Bargur is a dual-purpose cattle breed, found around the Bargur hills in Anthiyur Taluka of Erode district in Western Tamil Nadu. This breed has been generally raised in herds, exclusively by the Kannada speaking Lingayats of the Bargur region. The Bargur cattle are raised especially for carrying out agricultural operations in the hilly terrain and are well-known for speed, endurance and their trotting ability. These are very hardy animals and are known to be aggressive and fiery in their disposition. They are also cautious in behaviour and tend to remain away from strangers.
This small and fiesty animal is also known as Semmarai in Tamil Nadu, and is a favourite during the “Jallikattu” – bull taming tradition played in Tamil Nadu, as part of the Pongal celebrations (Harvesting Festival). The cows are not very good ‘milkers’ but their milk is known to have high nutritive and medicinal value. Possibilities are being explored for enhancing the milk yield of these cows through scientific means. Researchers are carrying out extensive plans for the selective breeding of the cattle, in order to double the milk yield from the present 2 to 3 litres per day.
These cattle are most often maintained in extensive management system, being raised in forest areas in semi-wild conditions. They are usually housed in enclosures called ‘pattys’ in groups of 50 to 200 animals. This hill cattle survive under almost zero-input conditions since they are mostly reared inside the forest areas.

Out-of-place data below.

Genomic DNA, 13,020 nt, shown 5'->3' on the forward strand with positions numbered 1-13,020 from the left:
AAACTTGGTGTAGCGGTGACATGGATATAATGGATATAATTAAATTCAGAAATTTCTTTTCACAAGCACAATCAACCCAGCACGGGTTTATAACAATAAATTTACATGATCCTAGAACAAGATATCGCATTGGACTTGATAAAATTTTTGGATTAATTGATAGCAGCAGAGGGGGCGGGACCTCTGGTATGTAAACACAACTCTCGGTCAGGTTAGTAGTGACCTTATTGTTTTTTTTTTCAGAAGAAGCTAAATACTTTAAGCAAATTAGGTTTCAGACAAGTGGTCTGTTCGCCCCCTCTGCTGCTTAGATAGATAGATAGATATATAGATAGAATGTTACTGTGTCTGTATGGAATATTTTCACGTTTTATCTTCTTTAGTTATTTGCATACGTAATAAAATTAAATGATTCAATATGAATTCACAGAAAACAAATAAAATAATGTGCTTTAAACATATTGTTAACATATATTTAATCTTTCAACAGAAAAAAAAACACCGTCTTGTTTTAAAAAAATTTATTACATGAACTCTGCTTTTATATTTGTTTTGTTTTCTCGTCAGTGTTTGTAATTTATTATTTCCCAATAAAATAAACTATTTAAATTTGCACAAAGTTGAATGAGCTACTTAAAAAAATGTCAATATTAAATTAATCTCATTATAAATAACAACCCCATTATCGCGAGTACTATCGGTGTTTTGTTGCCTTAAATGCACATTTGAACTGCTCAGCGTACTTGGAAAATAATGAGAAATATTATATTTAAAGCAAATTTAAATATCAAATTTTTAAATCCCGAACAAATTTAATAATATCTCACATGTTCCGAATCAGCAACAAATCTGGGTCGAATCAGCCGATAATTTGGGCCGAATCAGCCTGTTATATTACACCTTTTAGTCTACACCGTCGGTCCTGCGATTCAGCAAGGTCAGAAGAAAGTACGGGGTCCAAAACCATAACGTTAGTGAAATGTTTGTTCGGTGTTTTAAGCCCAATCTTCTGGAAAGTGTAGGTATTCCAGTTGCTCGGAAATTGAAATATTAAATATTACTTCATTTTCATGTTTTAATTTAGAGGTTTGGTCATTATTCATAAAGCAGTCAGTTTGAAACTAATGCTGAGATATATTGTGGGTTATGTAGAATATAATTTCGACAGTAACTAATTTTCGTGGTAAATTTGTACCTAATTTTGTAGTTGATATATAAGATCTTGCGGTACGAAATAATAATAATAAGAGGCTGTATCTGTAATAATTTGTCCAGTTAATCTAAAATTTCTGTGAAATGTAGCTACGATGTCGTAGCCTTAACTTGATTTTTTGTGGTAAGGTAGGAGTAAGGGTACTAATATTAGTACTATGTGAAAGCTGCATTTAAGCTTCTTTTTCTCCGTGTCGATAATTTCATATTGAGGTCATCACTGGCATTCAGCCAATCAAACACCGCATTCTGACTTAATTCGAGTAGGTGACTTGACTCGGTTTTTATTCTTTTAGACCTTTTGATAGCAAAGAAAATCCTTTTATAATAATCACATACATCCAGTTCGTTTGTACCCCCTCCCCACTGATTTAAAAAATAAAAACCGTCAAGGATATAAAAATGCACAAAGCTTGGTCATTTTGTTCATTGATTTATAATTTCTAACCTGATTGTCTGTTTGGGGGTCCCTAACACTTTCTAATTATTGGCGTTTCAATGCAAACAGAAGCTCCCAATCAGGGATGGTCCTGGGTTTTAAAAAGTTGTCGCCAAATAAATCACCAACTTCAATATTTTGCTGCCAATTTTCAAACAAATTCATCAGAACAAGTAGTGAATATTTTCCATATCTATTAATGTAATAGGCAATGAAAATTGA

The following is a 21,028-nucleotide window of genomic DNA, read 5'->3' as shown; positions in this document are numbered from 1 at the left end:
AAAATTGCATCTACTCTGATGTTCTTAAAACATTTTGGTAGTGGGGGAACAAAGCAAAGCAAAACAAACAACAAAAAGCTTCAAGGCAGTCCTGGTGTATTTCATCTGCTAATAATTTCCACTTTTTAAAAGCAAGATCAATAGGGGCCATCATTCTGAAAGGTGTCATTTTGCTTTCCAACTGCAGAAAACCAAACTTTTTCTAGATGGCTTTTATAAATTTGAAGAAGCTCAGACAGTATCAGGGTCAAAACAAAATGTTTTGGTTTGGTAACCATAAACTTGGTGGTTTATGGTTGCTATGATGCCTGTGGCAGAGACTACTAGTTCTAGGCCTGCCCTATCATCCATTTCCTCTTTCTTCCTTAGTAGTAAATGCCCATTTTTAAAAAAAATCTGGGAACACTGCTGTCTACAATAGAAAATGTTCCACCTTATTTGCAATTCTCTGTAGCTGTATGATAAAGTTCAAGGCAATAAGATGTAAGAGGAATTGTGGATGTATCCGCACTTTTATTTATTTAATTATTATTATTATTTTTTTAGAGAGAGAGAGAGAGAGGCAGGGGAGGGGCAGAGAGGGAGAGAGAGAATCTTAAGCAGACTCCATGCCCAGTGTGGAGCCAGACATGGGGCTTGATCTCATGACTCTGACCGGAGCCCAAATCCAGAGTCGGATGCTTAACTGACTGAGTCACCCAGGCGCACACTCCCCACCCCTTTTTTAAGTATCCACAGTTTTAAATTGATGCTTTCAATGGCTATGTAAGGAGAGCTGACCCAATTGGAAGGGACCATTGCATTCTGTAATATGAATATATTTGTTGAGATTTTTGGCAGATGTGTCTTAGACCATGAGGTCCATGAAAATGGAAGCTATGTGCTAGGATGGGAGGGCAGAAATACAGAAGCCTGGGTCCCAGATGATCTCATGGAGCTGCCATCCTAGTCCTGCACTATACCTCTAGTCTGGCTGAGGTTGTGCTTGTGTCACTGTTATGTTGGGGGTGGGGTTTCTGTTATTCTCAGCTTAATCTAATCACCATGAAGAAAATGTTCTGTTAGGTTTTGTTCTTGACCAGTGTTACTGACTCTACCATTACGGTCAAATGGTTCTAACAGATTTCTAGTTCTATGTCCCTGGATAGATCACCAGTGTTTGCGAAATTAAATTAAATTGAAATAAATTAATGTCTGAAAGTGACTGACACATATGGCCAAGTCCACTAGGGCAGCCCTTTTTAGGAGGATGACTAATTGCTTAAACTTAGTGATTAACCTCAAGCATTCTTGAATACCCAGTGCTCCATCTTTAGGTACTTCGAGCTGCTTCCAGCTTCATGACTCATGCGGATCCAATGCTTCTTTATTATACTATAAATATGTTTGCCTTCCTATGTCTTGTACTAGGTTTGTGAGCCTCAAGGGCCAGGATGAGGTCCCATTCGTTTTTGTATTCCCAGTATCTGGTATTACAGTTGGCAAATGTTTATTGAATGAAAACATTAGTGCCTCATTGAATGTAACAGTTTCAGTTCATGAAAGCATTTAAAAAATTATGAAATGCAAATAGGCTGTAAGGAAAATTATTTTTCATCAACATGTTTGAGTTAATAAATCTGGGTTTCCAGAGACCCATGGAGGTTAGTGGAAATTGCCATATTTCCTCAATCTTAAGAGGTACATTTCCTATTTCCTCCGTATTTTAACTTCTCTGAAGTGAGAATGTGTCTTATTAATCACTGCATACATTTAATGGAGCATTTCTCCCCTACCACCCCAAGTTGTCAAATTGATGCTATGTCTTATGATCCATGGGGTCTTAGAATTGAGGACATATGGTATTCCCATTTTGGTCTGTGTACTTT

In the last three decades, the population of these animals have declined drastically – by about 90% – due to various reasons. Hence, there is a strong and urgent need to make efforts for conservation in order to save this breed from extinction.
- Bargur cattle are of medium size with compactly built body and tight body skin.
- The cows and bulls are usually red coloured with white patches. Full white and reddish brown complexions are also found at times.
- The coat colour varies from cherry red to light red and the skin is red in colour.
- The hair is short, straight and fine and the hair colour is brown and white.
- The muzzle and eyelashes are mostly brown in colour.
- The head is well-shaped and long and tapering towards the muzzle.
- The forehead is moderately broad and slightly prominent.
- The ears are short and horizontal while the horns are thin.
- The horns are light brown in colour, emerge closer at the root and are inclined backward, outward and upward with a forward curve that is sharp at the tip.
- The hump is moderate-sized and the ribs well-arched.
- The dewlap is well-marked, short and extends up to the sternum.
- The sheath is fairly tight and tucked up to the body.
- The legs are medium in length while the tail is rather short with a brown switch.
- The hooves are brown in colour. Also, black coloured hooves are also found amongst the animals.
- The udder is small and closely attached to the teat.
- The teats are small, cylindrical in shape and well set apart with pointed tips.
- There is a tight navel flap, almost inconspicuous in the cows.
- The average height at withers of a male is 126 cm and a female is 116 cm.
- The average body length of a male is 126 cm and of a female is 115 cm.
- The average chest girth of a male is 139 cm while that of a female is 124 cm.
- The milk yield of the Bargur cows does not exceed two to three litres a day.
- Average milk production of the cows is 350 kgs per lactation and ranges from 250 to 1300 kg per lactation.
Bulls of this breed are now being raised at the Tamil Nadu University of Veterinary and Animal Sciences (TANUVAS), Chennai Farm and semen from these selected bulls is being processed for freezing. The frozen semen is to be utilized for the conservation and improvement of this breed of cattle.
Our Surabhivana Gaushala continues to participate in the national movement of conserving the native Indian breeds of cattle.